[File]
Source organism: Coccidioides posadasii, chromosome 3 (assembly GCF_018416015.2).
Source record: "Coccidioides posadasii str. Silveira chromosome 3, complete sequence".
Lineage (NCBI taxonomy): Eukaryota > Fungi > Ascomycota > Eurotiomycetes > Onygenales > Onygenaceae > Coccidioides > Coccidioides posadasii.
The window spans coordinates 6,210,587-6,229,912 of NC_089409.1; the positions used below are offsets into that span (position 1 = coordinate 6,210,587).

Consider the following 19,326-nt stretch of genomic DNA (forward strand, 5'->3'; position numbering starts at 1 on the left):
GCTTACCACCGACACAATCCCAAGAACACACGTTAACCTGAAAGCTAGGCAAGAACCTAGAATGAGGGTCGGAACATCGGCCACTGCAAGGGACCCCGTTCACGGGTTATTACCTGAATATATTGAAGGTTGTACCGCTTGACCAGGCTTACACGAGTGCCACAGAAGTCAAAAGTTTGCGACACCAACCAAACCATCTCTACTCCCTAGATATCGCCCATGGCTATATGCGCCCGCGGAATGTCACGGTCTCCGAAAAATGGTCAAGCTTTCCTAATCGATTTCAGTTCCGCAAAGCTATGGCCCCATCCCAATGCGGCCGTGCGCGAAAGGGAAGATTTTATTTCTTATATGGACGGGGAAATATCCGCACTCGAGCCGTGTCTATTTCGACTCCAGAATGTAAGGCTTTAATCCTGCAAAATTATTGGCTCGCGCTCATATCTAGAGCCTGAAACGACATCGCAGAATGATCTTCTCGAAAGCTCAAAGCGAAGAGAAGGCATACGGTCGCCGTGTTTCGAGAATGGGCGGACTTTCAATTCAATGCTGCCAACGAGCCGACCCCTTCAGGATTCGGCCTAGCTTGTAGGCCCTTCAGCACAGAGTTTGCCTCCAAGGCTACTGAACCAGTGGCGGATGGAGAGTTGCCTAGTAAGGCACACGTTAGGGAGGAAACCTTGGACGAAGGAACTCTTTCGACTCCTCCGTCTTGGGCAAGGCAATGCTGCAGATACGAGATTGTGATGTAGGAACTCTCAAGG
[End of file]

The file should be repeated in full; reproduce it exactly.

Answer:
Source organism: Coccidioides posadasii, chromosome 3 (assembly GCF_018416015.2).
Source record: "Coccidioides posadasii str. Silveira chromosome 3, complete sequence".
Lineage (NCBI taxonomy): Eukaryota > Fungi > Ascomycota > Eurotiomycetes > Onygenales > Onygenaceae > Coccidioides > Coccidioides posadasii.
The window spans coordinates 6,210,587-6,229,912 of NC_089409.1; the positions used below are offsets into that span (position 1 = coordinate 6,210,587).

Consider the following 19,326-nt stretch of genomic DNA (forward strand, 5'->3'; position numbering starts at 1 on the left):
GCTTACCACCGACACAATCCCAAGAACACACGTTAACCTGAAAGCTAGGCAAGAACCTAGAATGAGGGTCGGAACATCGGCCACTGCAAGGGACCCCGTTCACGGGTTATTACCTGAATATATTGAAGGTTGTACCGCTTGACCAGGCTTACACGAGTGCCACAGAAGTCAAAAGTTTGCGACACCAACCAAACCATCTCTACTCCCTAGATATCGCCCATGGCTATATGCGCCCGCGGAATGTCACGGTCTCCGAAAAATGGTCAAGCTTTCCTAATCGATTTCAGTTCCGCAAAGCTATGGCCCCATCCCAATGCGGCCGTGCGCGAAAGGGAAGATTTTATTTCTTATATGGACGGGGAAATATCCGCACTCGAGCCGTGTCTATTTCGACTCCAGAATGTAAGGCTTTAATCCTGCAAAATTATTGGCTCGCGCTCATATCTAGAGCCTGAAACGACATCGCAGAATGATCTTCTCGAAAGCTCAAAGCGAAGAGAAGGCATACGGTCGCCGTGTTTCGAGAATGGGCGGACTTTCAATTCAATGCTGCCAACGAGCCGACCCCTTCAGGATTCGGCCTAGCTTGTAGGCCCTTCAGCACAGAGTTTGCCTCCAAGGCTACTGAACCAGTGGCGGATGGAGAGTTGCCTAGTAAGGCACACGTTAGGGAGGAAACCTTGGACGAAGGAACTCTTTCGACTCCTCCGTCTTGGGCAAGGCAATGCTGCAGATACGAGATTGTGATGTAGGAACTCTCAAGG